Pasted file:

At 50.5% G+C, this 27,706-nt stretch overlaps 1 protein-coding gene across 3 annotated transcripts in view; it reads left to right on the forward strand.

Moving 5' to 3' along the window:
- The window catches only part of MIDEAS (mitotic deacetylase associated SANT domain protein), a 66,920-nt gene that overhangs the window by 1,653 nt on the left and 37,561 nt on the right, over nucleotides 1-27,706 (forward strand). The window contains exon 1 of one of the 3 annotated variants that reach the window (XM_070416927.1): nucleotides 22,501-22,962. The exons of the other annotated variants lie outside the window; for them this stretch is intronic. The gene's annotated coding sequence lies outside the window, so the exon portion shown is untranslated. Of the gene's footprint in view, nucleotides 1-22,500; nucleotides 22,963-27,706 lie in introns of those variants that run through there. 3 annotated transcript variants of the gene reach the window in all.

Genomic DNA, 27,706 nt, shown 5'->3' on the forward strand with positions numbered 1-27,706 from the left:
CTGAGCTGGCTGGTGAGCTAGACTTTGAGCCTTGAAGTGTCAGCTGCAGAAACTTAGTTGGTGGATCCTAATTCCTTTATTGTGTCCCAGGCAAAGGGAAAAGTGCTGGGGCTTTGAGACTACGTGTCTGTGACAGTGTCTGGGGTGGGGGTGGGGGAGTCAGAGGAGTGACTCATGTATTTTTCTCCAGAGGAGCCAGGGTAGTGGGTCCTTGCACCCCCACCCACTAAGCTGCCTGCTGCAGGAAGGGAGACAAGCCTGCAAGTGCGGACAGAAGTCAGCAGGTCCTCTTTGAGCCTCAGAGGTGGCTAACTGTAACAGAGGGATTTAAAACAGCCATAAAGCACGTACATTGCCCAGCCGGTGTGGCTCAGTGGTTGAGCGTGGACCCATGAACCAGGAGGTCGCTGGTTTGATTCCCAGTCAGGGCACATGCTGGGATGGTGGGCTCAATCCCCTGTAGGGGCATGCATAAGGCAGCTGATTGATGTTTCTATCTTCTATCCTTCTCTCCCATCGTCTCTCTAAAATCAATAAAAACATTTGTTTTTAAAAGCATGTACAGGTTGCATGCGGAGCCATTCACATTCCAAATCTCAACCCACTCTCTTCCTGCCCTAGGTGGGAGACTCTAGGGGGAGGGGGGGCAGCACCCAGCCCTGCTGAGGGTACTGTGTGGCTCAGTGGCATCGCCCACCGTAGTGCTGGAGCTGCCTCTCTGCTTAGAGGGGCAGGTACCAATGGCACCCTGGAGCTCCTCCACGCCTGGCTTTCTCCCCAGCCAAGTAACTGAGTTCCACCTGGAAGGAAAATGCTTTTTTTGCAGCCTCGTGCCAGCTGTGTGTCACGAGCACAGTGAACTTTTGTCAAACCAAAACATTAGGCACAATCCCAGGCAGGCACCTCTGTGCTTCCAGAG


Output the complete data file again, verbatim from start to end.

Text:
At 50.5% G+C, this 27,706-nt stretch overlaps 1 protein-coding gene across 3 annotated transcripts in view; it reads left to right on the forward strand.

Moving 5' to 3' along the window:
- The window catches only part of MIDEAS (mitotic deacetylase associated SANT domain protein), a 66,920-nt gene that overhangs the window by 1,653 nt on the left and 37,561 nt on the right, over nucleotides 1-27,706 (forward strand). The window contains exon 1 of one of the 3 annotated variants that reach the window (XM_070416927.1): nucleotides 22,501-22,962. The exons of the other annotated variants lie outside the window; for them this stretch is intronic. The gene's annotated coding sequence lies outside the window, so the exon portion shown is untranslated. Of the gene's footprint in view, nucleotides 1-22,500; nucleotides 22,963-27,706 lie in introns of those variants that run through there. 3 annotated transcript variants of the gene reach the window in all.

Genomic DNA, 27,706 nt, shown 5'->3' on the forward strand with positions numbered 1-27,706 from the left:
CTGAGCTGGCTGGTGAGCTAGACTTTGAGCCTTGAAGTGTCAGCTGCAGAAACTTAGTTGGTGGATCCTAATTCCTTTATTGTGTCCCAGGCAAAGGGAAAAGTGCTGGGGCTTTGAGACTACGTGTCTGTGACAGTGTCTGGGGTGGGGGTGGGGGAGTCAGAGGAGTGACTCATGTATTTTTCTCCAGAGGAGCCAGGGTAGTGGGTCCTTGCACCCCCACCCACTAAGCTGCCTGCTGCAGGAAGGGAGACAAGCCTGCAAGTGCGGACAGAAGTCAGCAGGTCCTCTTTGAGCCTCAGAGGTGGCTAACTGTAACAGAGGGATTTAAAACAGCCATAAAGCACGTACATTGCCCAGCCGGTGTGGCTCAGTGGTTGAGCGTGGACCCATGAACCAGGAGGTCGCTGGTTTGATTCCCAGTCAGGGCACATGCTGGGATGGTGGGCTCAATCCCCTGTAGGGGCATGCATAAGGCAGCTGATTGATGTTTCTATCTTCTATCCTTCTCTCCCATCGTCTCTCTAAAATCAATAAAAACATTTGTTTTTAAAAGCATGTACAGGTTGCATGCGGAGCCATTCACATTCCAAATCTCAACCCACTCTCTTCCTGCCCTAGGTGGGAGACTCTAGGGGGAGGGGGGGCAGCACCCAGCCCTGCTGAGGGTACTGTGTGGCTCAGTGGCATCGCCCACCGTAGTGCTGGAGCTGCCTCTCTGCTTAGAGGGGCAGGTACCAATGGCACCCTGGAGCTCCTCCACGCCTGGCTTTCTCCCCAGCCAAGTAACTGAGTTCCACCTGGAAGGAAAATGCTTTTTTTGCAGCCTCGTGCCAGCTGTGTGTCACGAGCACAGTGAACTTTTGTCAAACCAAAACATTAGGCACAATCCCAGGCAGGCACCTCTGTGCTTCCAGAG